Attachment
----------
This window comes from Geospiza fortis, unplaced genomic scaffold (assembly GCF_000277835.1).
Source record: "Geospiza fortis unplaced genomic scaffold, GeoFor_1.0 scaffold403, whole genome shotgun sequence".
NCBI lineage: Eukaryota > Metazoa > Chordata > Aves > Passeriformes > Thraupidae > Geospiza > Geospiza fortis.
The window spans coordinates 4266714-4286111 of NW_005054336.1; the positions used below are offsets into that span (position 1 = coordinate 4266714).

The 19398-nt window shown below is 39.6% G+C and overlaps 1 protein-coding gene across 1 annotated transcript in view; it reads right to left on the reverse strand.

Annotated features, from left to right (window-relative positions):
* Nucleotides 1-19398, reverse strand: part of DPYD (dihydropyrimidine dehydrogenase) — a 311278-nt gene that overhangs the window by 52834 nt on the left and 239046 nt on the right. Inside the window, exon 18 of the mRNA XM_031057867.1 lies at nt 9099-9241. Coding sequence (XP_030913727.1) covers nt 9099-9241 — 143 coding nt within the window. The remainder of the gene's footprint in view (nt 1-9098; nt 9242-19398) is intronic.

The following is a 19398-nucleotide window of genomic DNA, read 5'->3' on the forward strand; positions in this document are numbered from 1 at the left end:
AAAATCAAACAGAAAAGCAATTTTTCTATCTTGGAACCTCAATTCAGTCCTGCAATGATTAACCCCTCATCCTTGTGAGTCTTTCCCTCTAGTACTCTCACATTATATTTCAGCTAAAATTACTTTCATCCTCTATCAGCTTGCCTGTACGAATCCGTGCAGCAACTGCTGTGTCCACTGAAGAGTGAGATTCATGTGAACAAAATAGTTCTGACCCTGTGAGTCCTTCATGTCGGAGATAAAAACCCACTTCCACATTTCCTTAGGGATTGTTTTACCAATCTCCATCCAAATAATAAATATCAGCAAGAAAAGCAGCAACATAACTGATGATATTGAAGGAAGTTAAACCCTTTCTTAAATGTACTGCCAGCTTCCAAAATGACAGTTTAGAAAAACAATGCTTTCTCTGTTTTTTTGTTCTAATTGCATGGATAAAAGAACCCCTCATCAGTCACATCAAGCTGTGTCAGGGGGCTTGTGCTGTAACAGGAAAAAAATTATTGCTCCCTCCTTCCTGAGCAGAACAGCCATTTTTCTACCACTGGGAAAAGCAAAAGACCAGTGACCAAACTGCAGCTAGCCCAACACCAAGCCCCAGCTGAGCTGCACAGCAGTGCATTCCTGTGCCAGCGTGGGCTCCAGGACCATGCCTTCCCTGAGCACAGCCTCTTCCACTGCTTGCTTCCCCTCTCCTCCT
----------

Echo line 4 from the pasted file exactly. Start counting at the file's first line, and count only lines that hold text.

The window spans coordinates 4266714-4286111 of NW_005054336.1; the positions used below are offsets into that span (position 1 = coordinate 4266714).